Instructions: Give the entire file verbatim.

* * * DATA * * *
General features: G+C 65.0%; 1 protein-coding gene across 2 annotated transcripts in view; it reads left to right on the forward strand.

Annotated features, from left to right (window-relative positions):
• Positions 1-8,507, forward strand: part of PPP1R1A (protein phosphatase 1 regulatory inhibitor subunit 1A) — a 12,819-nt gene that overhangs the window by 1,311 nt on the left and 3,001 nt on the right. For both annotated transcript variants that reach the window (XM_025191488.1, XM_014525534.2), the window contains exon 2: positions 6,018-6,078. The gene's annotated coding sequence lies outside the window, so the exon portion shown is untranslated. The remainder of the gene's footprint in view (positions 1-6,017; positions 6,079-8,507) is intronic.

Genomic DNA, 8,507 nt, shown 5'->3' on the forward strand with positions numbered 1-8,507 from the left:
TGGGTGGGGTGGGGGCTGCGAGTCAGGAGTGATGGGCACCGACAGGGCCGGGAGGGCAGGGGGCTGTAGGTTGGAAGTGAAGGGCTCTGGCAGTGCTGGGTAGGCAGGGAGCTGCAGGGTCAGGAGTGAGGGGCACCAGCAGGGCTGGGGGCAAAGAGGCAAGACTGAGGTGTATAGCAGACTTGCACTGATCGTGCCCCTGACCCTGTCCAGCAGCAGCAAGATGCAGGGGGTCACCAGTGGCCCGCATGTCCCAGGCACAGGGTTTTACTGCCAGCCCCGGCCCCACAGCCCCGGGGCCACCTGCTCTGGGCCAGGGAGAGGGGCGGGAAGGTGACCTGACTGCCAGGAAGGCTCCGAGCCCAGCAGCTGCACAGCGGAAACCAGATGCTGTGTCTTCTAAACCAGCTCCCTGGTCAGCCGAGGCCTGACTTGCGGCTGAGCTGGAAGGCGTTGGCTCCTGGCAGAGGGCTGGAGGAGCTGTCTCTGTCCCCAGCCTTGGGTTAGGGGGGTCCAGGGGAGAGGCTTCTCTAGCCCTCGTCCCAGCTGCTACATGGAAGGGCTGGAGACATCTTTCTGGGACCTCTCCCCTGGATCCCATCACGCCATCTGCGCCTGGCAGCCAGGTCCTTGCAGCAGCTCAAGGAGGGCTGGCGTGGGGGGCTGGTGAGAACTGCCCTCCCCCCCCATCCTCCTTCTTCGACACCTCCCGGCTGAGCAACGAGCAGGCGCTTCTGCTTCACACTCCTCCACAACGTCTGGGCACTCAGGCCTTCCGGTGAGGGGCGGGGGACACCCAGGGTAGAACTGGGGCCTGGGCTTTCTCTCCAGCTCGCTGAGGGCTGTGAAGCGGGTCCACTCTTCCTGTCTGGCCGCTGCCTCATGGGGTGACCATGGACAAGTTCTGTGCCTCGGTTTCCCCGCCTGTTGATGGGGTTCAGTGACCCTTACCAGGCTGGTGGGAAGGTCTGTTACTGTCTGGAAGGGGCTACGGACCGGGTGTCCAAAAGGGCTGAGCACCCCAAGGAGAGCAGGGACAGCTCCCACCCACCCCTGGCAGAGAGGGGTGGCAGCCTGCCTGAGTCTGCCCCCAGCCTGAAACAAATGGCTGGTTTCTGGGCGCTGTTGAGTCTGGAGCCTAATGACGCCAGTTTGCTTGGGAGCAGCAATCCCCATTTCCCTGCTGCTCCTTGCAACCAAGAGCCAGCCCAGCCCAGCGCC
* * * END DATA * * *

General features: G+C 65.0%; 1 protein-coding gene across 2 annotated transcripts in view; it reads left to right on the forward strand.

Annotated features, from left to right (window-relative positions):
• Positions 1-8,507, forward strand: part of PPP1R1A (protein phosphatase 1 regulatory inhibitor subunit 1A) — a 12,819-nt gene that overhangs the window by 1,311 nt on the left and 3,001 nt on the right. For both annotated transcript variants that reach the window (XM_025191488.1, XM_014525534.2), the window contains exon 2: positions 6,018-6,078. The gene's annotated coding sequence lies outside the window, so the exon portion shown is untranslated. The remainder of the gene's footprint in view (positions 1-6,017; positions 6,079-8,507) is intronic.

Genomic DNA, 8,507 nt, shown 5'->3' on the forward strand with positions numbered 1-8,507 from the left:
TGGGTGGGGTGGGGGCTGCGAGTCAGGAGTGATGGGCACCGACAGGGCCGGGAGGGCAGGGGGCTGTAGGTTGGAAGTGAAGGGCTCTGGCAGTGCTGGGTAGGCAGGGAGCTGCAGGGTCAGGAGTGAGGGGCACCAGCAGGGCTGGGGGCAAAGAGGCAAGACTGAGGTGTATAGCAGACTTGCACTGATCGTGCCCCTGACCCTGTCCAGCAGCAGCAAGATGCAGGGGGTCACCAGTGGCCCGCATGTCCCAGGCACAGGGTTTTACTGCCAGCCCCGGCCCCACAGCCCCGGGGCCACCTGCTCTGGGCCAGGGAGAGGGGCGGGAAGGTGACCTGACTGCCAGGAAGGCTCCGAGCCCAGCAGCTGCACAGCGGAAACCAGATGCTGTGTCTTCTAAACCAGCTCCCTGGTCAGCCGAGGCCTGACTTGCGGCTGAGCTGGAAGGCGTTGGCTCCTGGCAGAGGGCTGGAGGAGCTGTCTCTGTCCCCAGCCTTGGGTTAGGGGGGTCCAGGGGAGAGGCTTCTCTAGCCCTCGTCCCAGCTGCTACATGGAAGGGCTGGAGACATCTTTCTGGGACCTCTCCCCTGGATCCCATCACGCCATCTGCGCCTGGCAGCCAGGTCCTTGCAGCAGCTCAAGGAGGGCTGGCGTGGGGGGCTGGTGAGAACTGCCCTCCCCCCCCATCCTCCTTCTTCGACACCTCCCGGCTGAGCAACGAGCAGGCGCTTCTGCTTCACACTCCTCCACAACGTCTGGGCACTCAGGCCTTCCGGTGAGGGGCGGGGGACACCCAGGGTAGAACTGGGGCCTGGGCTTTCTCTCCAGCTCGCTGAGGGCTGTGAAGCGGGTCCACTCTTCCTGTCTGGCCGCTGCCTCATGGGGTGACCATGGACAAGTTCTGTGCCTCGGTTTCCCCGCCTGTTGATGGGGTTCAGTGACCCTTACCAGGCTGGTGGGAAGGTCTGTTACTGTCTGGAAGGGGCTACGGACCGGGTGTCCAAAAGGGCTGAGCACCCCAAGGAGAGCAGGGACAGCTCCCACCCACCCCTGGCAGAGAGGGGTGGCAGCCTGCCTGAGTCTGCCCCCAGCCTGAAACAAATGGCTGGTTTCTGGGCGCTGTTGAGTCTGGAGCCTAATGACGCCAGTTTGCTTGGGAGCAGCAATCCCCATTTCCCTGCTGCTCCTTGCAACCAAGAGCCAGCCCAGCCCAGCGCC